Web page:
In this segment of "Industry Focus" on Motley Fool Live, recorded on Dec. 1, Fool senior analyst Asit Sharma and contributor Emily Flippen chat about where Brilliant Earth (BRLT 8.68%) fits into the global jewelry business.
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Asit Sharma: Having said that, fast-growing market, let's talk about this market is huge, $300 billion globally, $61 billion, or about a fifth of that is in the United States where the business model so far is concentrated. Emily, you pointed out to me that this is such a fragmented market, it reminds me of the used car market. There's no global player with more than a 4% market share.
Emily Flippen: If I have to be honest here, this was something that I thought was missing from Brilliant Earth's S-1. I really do believe in the size of the global jewelry market, which is what they define here.
We're not just talking engagement rings, we are talking all fine jewelry, but a lot of the demographic information they pointed out wasn't really the information that I was looking for. They noted that millennials, especially younger consumers, are more likely to care about things like where their gems are sourced from, which is wonderful.
However, they didn't point out how that has changed over time in terms of demand and I've seen a few independent reports not provided by Brilliant Earth that have suggested demand for things like diamond engagement rings have actually gone down in favor of other investments, whether it'd be other types of jewelry. Oftentimes, vacations, bigger honeymoon in lieu of a fancy engagement ring.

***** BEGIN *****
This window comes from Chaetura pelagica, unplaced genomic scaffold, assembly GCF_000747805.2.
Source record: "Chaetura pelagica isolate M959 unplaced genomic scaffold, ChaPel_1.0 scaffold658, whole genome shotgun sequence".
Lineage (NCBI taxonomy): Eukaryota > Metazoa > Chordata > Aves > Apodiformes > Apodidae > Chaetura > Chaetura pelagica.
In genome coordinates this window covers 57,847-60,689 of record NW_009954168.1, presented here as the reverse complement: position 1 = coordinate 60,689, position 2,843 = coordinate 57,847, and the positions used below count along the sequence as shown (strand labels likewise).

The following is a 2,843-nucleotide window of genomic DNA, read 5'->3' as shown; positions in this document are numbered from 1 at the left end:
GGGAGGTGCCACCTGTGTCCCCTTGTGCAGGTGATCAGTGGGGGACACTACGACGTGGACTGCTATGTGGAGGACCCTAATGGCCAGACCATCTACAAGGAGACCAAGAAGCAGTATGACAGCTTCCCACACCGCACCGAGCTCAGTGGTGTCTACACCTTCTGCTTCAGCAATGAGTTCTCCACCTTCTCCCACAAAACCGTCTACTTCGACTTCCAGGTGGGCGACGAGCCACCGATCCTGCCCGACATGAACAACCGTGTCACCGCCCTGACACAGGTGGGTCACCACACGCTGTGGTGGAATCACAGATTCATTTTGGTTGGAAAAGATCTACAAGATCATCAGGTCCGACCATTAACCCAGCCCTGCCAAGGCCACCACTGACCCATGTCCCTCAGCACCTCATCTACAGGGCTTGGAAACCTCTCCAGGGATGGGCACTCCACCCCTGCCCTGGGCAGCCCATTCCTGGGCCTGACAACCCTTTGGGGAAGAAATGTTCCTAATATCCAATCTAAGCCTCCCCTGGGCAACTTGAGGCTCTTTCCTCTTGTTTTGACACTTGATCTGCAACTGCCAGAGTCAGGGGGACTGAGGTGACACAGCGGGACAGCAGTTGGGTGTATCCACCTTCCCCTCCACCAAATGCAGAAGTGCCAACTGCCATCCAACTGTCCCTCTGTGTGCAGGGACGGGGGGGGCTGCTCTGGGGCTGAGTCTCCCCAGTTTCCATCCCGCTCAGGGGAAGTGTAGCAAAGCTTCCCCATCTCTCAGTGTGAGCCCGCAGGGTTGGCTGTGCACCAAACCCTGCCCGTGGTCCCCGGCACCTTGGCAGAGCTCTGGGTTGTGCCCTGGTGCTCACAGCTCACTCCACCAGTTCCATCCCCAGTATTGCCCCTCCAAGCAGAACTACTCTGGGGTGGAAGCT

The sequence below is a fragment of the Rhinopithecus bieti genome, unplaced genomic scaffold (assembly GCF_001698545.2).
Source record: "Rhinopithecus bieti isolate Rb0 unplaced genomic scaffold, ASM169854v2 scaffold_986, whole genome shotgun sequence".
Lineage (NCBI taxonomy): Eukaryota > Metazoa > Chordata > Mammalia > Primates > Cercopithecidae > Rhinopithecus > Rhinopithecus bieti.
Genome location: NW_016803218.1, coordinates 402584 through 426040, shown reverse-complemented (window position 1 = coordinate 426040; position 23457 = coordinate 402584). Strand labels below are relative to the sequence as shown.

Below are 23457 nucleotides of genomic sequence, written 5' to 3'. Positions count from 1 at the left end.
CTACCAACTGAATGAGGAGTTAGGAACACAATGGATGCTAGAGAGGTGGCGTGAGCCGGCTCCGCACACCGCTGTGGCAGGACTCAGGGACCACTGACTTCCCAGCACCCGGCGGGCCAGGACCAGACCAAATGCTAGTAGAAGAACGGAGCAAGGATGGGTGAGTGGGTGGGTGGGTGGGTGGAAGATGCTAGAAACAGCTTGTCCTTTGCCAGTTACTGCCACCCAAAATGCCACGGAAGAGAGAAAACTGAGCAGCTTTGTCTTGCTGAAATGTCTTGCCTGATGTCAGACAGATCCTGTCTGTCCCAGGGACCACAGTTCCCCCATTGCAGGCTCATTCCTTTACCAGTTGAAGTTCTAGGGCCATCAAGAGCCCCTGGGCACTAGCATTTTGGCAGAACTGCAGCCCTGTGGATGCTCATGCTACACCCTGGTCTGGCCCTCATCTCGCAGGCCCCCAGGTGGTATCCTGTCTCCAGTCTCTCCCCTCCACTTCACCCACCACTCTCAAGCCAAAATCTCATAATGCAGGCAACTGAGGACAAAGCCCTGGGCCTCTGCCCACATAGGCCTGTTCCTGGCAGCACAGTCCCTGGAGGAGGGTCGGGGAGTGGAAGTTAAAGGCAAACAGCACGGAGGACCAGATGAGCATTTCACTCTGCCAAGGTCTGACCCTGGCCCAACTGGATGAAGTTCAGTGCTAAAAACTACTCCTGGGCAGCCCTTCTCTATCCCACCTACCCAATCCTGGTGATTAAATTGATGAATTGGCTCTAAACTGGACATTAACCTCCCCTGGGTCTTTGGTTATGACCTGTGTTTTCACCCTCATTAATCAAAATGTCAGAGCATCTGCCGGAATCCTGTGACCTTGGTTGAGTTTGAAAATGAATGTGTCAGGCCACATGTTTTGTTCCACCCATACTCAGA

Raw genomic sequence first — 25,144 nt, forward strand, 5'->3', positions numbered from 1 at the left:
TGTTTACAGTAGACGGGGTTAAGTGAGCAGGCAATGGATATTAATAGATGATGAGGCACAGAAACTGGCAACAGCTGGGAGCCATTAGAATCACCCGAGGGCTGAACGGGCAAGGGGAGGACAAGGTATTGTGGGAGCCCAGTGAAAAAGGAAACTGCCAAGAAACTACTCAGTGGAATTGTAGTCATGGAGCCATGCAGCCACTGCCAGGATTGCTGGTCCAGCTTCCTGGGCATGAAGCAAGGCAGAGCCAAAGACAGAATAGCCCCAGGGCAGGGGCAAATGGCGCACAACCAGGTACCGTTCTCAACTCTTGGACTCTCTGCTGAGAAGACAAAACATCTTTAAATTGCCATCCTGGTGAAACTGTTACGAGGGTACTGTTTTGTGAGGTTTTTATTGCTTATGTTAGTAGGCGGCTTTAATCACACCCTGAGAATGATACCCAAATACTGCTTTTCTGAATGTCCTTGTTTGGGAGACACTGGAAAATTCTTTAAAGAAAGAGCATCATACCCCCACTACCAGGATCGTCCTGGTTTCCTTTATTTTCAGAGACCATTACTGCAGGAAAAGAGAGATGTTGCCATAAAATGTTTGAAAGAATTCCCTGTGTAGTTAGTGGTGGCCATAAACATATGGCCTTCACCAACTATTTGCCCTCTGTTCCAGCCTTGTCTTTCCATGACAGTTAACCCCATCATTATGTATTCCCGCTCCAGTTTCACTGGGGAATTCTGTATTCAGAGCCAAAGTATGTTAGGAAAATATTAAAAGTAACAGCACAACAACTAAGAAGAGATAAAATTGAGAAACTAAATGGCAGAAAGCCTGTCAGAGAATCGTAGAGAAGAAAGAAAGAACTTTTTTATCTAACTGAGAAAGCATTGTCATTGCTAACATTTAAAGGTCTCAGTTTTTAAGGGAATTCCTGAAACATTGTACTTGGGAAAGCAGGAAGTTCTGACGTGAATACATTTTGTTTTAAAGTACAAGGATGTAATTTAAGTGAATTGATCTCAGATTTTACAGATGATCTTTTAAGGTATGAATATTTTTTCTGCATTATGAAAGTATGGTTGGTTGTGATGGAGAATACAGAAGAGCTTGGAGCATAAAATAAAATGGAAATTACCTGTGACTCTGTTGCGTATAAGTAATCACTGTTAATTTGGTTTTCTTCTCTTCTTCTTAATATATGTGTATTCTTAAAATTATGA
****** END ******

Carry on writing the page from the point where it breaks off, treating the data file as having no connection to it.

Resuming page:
That's one thing that I think leaves me scratching my head a little bit about the size of this market. Jewelry is growing, but when people think of Brilliant Earth they think engagement rings, and I'm not sure about how the trends for engagement rings will continue to change over time.
Sharma: This is something else that we didn't get from the S-1. What about the stickiness of the customer? I love my engagement ring, and then 5-7 years later, or even 10-years later, of course, this company hasn't been around so long would be interesting in the next decade to track this.
What about that next ring where you have a small anniversary and then you do go in for the $500 range to buy not the person who chose the engagement ring, but the partner. The partner says that I want to surprise my beloved with a really cool ring and so they have this repeat experience.
It's a long-term thing to track. I can understand why you wouldn't get those, that along with the extension into other gemstones, maybe one of these offsets, but I think in talking about the market, this is something important they left out.
Maybe it's because we're used to seeing companies just try to put their best foot forward and walk a fine line between disclosing the necessary risks that the SEC requires them to disclose, and then talking up the advantages without giving the completest picture on where the industry might be going.
But I think this is something to definitely keep in mind, Emily, for anyone who makes investments, try to think through those risk factors over the next, 10 years or so.